Laughing out loud in SickKids Hospital

An article by Diane Flacks in today's Toronto Star, Giving up not an option, so laugh, sharing her and Janis's journey with Jonathan at SickKids, reminds us that coping with children's extreme medical challenges requires not only back bone but a well developed funny bone.

"To keep going, I was held aloft by three pillars: the love and support of family and community, an inappropriate sense of humour, and those fabulous bitter blue sleeping pills. Sure, there were times when I was filled with the raging desire to throw Jonathan's IV pole through his window...The roller coaster of euphoria and despair at Sick Kids, the fragility of the art of medicine and the absolutely random suffering of children can make you lose your noodle. The thing that often saved me was laughter. Not "polly-polly bright side" – that annoying state of optimistic denial, ignoring that our child was in pain and in critical condition – but discovering the absurd in the midst of the crisis."

Laughter as tonic for fear. Laughter as love. Laughter as a cry for help. Laughter as professional respect and inclusion. Laughter as necessary distraction. Laughter as a beautifully human way to keep death at bay. The corridors, private rooms, washrooms, meeting rooms, education rooms are filled with laughter of all kinds. Diane's piece reconnected me to those extreme emotions we felt while in care: utter disbelief, gnawing fear, blooming hope, raging anger, deep grief, transcendant appreciation. That awful anxiety of having a sick kid comes with potential for a deep reconnection to life and death and the ability to laugh and cry within moments moves even jaded, bunkered, blackberried out male souls into the warmth of that absurd realm Diane transports us to.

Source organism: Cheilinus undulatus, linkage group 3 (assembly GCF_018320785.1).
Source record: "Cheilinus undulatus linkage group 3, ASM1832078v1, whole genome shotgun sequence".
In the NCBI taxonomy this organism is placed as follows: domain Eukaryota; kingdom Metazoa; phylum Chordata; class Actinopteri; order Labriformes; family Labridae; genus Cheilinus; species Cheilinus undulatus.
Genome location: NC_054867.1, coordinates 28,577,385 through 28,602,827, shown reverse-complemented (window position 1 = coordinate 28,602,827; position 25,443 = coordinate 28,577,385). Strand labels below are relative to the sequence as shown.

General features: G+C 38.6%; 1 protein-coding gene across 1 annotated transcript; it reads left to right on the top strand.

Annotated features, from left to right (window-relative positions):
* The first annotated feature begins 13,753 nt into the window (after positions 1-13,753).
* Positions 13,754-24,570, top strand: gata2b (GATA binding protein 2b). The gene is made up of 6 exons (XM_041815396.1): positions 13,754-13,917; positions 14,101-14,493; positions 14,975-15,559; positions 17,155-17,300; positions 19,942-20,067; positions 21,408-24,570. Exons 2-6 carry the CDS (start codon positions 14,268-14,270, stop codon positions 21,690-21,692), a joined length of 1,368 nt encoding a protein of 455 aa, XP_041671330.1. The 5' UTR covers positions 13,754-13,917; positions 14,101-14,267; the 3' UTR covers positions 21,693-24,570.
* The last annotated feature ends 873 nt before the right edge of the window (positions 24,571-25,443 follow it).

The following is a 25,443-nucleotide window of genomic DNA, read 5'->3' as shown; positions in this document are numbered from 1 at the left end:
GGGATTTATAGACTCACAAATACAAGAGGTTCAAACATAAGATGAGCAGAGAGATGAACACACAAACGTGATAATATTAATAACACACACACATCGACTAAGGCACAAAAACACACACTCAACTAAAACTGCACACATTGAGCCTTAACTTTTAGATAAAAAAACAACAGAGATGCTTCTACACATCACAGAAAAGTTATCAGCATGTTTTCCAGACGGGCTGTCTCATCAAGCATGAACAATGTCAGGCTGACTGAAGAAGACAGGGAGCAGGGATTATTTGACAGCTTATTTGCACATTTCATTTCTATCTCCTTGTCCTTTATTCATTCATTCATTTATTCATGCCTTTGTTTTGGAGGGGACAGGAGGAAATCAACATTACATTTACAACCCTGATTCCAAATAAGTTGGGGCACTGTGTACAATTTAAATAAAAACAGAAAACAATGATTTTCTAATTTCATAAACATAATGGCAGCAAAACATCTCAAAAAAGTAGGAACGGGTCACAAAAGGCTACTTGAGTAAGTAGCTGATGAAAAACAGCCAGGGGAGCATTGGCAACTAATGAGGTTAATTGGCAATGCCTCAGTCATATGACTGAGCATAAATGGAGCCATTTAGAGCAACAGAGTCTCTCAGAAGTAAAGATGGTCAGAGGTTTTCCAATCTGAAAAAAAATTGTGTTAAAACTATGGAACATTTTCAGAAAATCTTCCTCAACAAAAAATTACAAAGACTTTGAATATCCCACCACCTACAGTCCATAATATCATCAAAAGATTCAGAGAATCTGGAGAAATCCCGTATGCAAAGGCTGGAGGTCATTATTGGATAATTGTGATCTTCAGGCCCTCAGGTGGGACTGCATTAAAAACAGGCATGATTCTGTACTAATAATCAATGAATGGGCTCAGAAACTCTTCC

Jokes that later made me cringe helped lift a heavy weight. We bonded with Sasha's cardiologist because we respected her knowledge and effort and communication style (focused listening, priority summarising - great for brains in info overload). She also smiled when we made inane comments that could seem certifiable to some, certainly a sign of complete lack of fitness to parent, let alone parent a sick kid. Awkward, irritated, truthful, suggestive jokes were just part of the banter.

No surprise they are mostly stricken from memory, just leaving damp warm imprints. The safe jokes about the environment, leading jokes about when something or someone would appear, revealing jokes about matters we have mutually agreed to leave unsaid, for now. Humour was coping and strategy and a common form of subtle or not so subtle communication with core teams. Humour was the last refuge for a gripe when we had differences of opinion. TPA man. Between a rock and a hard place. I am going to lose my mind. You can do that but I might have to jump over this bed and throttle you.

When Sasha was doing well, at clinic discussions, we often explored what Sasha could do. What are the limits to experience when you have a cardiac shunt? We often dreamed of taking her to a gorgeous beach. Our cardiologist was expansive in supporting Sasha's home life however she pointed out there was a lot of risk to air travel. As we saw it, "So we can take her on an aeroplane to a beautiful beach but that might kill her." Smile. Ok, no flight this year. Sasha never flew on an aeroplane, that we know of.

Parents joke about everything however jokes by doctors and nurses are a different matter. Often treasured. Sometimes disliked intensely. Humour is endemic at the hospital and I imagine in most functional hospitals as the presence of death can create a different oxygen. Humour reveals deep understandings between families and care givers, it grows over time, or in rare cases you click and it happens faster, as care giver and family learn each other's styles.

Yet there is always a danger of inappropriate frivolity and the cage closes: you need to know us and we need to like you. We had one doctor joke with us about risks Sasha faced during a proceedure - it wasnt the first wierd incident, nor were we the only one's ticked off, so it was the final delivery and we requested him off our care team. Goodbye, funny guy. That kind of humor made us inhumanly serious.

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